Walpole’s Commonwealth Dance Academy used its outdoor space for rehearsals.
By James Kinneen
Hometown Weekly Reporter
As COVID recedes, Hometown Weekly is taking a special look at how some of the businesses in its communities are transitioning back to post-pandemic circumstances.
Not quite traditional schools but not quite a youth sport, dance schools occupy a unique space in the business world. Because of this, when COVID hit, they found themselves without a clear playbook on how to adapt to the virus, the lockdowns, and the strict capacity limits that came about.
But after speaking with Walpole's Commonwealth Dance Studio, Medfield's Mass Motion Dance and Needham's A Fine Dance Studio, it became clear that when faced with these challenges, the schools came up with creative solutions, discovered better ways of doing things, and made sure their students had an outlet to be social, active, and to express themselves via their art during unprecedented times.
Unsurprisingly, Zoom played a huge role. Early on, essentially all the schools immediately went to online classes, with some eventually moving to part Zoom, part in-person, and others keeping certain classes online and other classes in-person. But, as most schools returned to full in-person learning, the appeal of dancing on Zoom largely waned; most schools are back to majority, if not completely in-person classes.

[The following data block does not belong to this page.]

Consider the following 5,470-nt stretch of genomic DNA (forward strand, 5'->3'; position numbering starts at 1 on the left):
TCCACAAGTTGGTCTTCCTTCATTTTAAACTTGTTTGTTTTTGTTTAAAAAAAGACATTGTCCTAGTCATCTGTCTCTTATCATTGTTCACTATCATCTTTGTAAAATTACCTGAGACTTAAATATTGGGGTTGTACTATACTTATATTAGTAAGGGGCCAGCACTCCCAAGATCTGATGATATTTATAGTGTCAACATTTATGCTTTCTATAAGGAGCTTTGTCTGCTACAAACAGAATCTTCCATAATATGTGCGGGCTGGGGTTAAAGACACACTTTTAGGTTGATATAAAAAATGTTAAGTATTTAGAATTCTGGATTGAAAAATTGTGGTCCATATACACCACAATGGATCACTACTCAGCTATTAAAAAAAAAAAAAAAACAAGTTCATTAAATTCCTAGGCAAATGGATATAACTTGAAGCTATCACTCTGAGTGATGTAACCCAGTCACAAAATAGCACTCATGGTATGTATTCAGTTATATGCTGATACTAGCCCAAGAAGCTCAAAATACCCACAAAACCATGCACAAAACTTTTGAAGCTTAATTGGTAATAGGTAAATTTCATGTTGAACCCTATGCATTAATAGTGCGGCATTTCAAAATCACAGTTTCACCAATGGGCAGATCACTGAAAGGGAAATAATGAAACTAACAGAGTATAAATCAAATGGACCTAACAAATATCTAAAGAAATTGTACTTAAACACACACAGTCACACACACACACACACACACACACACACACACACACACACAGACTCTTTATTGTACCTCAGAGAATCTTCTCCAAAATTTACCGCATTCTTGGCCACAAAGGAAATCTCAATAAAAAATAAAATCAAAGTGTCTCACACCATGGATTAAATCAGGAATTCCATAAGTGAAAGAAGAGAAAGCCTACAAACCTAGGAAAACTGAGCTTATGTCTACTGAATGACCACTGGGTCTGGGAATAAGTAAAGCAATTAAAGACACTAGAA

Getting creative was a recurring theme among the schools, with Mass Motion's Alexis Murphy going so far as to proclaim “COVID has definitely forced a very creative industry to get even more creative.” Murphy noted that at one point, Mass Motion kept class sizes low by having one teacher bounce back and forth between two classes that were filled less than usual. She also had parents videotape their kids doing their skills, then put it together as a showcase on video.
One of the more interesting things about the pandemic-era changes was that while there were still competitions, they changed substantially. Usually these dance competitions would be an all-weekend affair, wherein mutliple studios would all gather together to both dance and watch their competition. Instead, competitions set up a block system where studios would be given a specific block of time, during which they’d dance for judges.
“The competition world really stepped up to the plate by offering a block schedule," A Fine Dance Studio's Abigail Fine explained. "What would usually happen is we’d register for a competition that would normally be Friday, Saturday and Sunday. But because of the pandemic, we showed up at our block schedule time and all our dances went at the same time. We had all 80 of our dances go almost like a recital, where everything would go in order - but only our studio was there, nobody else. Once all the studios had their blocks at the end of the weekend, on Sunday night, they would livestream the awards.”
While this might have saved a lot of time, it did come with a pretty serious drawback. Although it makes things easier and quicker, the dancers would rather perform to the larger crowds, which were banned, with kids being allowed only one audience member apiece.